Battery welding issues


1 mW
Apr 17, 2020
I've been playing with 18650 cells for a little bit now, recovering cells from various sources, testing them and such, and am going in the direction of starting to build some small packs. The first 7s pack I put together, I soldered (Yes, I know, not generally a good idea, but I was careful, minimized the heat time, cooled them off as fast as possible, and it was a POC - those particular cells haven't been charged since then and won't be used again - they're red wrapped cells {don't recall the mfg offhand} that are often called 'heaters' because they get hotter than most when charging). That being said, I'm looking to 'step it up' a little and do it right, so I ordered a spot welder. I ordered a Sunkko 709AD+, which is a variant of the recommended 709A in this thread (I found this forum after I ordered it, but I'd imagine all '709A' variants are 'essentially' the same at their core).

That being said, for what it cost, I'm rather disappointed. The 709 seems to be 'the' welder out there from my readings, but while I've had some success welding the nickel plated .15mm stips to cells (using 'junk' cells from my recoveries for testing), it seems pretty inconsistent, and I've had zero luck getting the .2mm thick pure nickel strips to stick. Pretty much every attempt, if you look at it hard it pops off. Sometimes it sticks more to the copper welding leads and pulls off the when you pull the welder away.... From what I've gathered, it seems like it may be at least partially related to the higher conductivity of the nickel (hence the reason I'd rather use that over nickel plated steel), causing most of the current to flow through the nickel rather than through the nickel, into the cell end, through the cell end and back through the nickel creating the welds. This theory seems backed up by the fact that I've also had some success welding some .2mm 2p pure nickel strip that has slots at each cell - when welding where there's a slot, I have gotten better welds (again, welding on junk cells to test and try to get it figured out). My concern is that without changing settings or materials, I've gotten welds that held nice, I've gotten welds that didn't hold for squat, and I've gotten welds that seemed WAY hot and like they may have blown through the battery casing a bit - those batteries went outside on a concrete patio in case they decided to 'go up'.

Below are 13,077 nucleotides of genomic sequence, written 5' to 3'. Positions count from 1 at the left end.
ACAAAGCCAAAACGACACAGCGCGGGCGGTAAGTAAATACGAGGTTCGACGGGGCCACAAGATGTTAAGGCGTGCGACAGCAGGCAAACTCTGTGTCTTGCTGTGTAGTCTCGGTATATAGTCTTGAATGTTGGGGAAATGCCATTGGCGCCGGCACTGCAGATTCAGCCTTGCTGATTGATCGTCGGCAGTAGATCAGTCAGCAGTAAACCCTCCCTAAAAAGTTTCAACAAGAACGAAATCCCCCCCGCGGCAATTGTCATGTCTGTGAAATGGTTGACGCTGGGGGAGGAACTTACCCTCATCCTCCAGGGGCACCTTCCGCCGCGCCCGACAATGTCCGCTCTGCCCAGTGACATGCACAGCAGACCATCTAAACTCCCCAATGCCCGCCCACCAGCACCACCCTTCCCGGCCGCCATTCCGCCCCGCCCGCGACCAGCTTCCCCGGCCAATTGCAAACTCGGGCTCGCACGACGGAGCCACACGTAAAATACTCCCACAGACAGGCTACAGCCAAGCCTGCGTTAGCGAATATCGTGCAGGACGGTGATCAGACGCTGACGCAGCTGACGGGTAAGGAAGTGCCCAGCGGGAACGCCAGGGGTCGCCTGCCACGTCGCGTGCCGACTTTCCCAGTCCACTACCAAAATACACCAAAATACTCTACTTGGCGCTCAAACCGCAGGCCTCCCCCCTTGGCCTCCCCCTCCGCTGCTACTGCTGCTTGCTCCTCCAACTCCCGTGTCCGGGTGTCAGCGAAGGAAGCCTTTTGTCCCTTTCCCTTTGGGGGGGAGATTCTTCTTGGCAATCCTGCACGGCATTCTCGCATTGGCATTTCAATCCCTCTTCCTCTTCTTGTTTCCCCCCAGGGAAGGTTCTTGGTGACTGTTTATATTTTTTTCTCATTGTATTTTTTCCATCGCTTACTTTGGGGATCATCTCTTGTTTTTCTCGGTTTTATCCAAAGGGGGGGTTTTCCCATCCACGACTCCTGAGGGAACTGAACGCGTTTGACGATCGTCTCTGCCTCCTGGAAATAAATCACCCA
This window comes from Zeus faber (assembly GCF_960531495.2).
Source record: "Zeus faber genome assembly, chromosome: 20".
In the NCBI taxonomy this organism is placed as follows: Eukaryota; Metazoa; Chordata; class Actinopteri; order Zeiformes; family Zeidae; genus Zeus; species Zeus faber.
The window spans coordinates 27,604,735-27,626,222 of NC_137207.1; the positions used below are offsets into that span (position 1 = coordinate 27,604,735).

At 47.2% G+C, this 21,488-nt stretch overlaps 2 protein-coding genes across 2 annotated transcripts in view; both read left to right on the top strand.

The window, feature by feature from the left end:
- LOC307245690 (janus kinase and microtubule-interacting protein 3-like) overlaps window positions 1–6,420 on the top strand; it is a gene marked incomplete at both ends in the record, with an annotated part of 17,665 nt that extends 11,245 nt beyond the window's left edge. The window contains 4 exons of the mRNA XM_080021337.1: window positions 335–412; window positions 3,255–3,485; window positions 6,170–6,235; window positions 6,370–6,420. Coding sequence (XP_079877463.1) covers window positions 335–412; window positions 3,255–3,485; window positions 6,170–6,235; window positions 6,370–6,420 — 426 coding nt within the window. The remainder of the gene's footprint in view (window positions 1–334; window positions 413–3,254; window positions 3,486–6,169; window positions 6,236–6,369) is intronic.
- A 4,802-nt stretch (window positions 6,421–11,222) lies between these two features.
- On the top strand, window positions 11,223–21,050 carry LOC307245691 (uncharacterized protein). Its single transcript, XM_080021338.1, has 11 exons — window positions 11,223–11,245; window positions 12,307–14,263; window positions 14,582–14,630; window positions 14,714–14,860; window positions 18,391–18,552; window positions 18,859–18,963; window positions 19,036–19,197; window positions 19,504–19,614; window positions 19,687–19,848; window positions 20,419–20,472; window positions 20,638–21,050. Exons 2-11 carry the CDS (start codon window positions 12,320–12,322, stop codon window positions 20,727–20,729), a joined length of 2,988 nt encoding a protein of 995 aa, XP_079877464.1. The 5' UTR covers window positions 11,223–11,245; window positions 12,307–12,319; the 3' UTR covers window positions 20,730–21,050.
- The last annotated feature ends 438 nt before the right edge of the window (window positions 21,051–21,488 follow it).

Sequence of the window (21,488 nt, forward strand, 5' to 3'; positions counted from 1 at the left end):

All of this has been with the 'pen' (I did some attempts with the fixed head, but the results weren't wildly different). Now, I've read conflicting things regarding the pen - one thing I've read says that the feeds for the pen and the fixed head are one continuous piece of braided wire (per lead) from the pen sockets to the fixed head that are soldered to the transformer in the middle, and the other thing I've read says that the wires from the transformer to the pen sockets are smaller than the wires from the transformer to the fixed head, thus introducing more drop to the pens contacts than to the fixed head. I don't know which one is accurate, but I discovered that if you take the screws and welding pin holders out of the fixed head, you can plug the pens contacts into the end of the fixed heads with no permanent modifications (you need to spread the fingers on the pens contacts a little for a snug fit, but you can still plug them into their native sockets). So I've been using it 'that way'. The problem with the fixed head is it's pretty useless unless you're only welding a single row of cells, be it Xs1p or 1pXs. Might get away with two rows, but I don't think much more than that. The leads on the pen themselves seem to be around 4AWG - while not 2/0 or 3/0, it's not quite 18AWG either. In the end, IMO, if the pen is 'useless' as some seem to feel, then in reality, the whole thing is useless.

So all that being said... As far as the nickel strips, is .2mm simply too thick, even though it claims to be able to handle it? For the machine, is there some trick to getting it to weld consistently? Or should I return it and look into another option like the JP Welder (now open sourced) that was also in the previously mentioned link (Only downside to that is needing to have at least one lead acid battery nearby)? Mains power would 'kind of' be preferred, but if there is really a better option that is driven by battery and/or large capacitors (I found one that seemed to run mainly off large caps, but can't seem to find it again), I can't say I'd be against it... 4-8 Headway LiFePo4 cells in either a 4s1p or 4s2p (or even more 'p') config could pretty easily take the place of a 12v lead acid battery.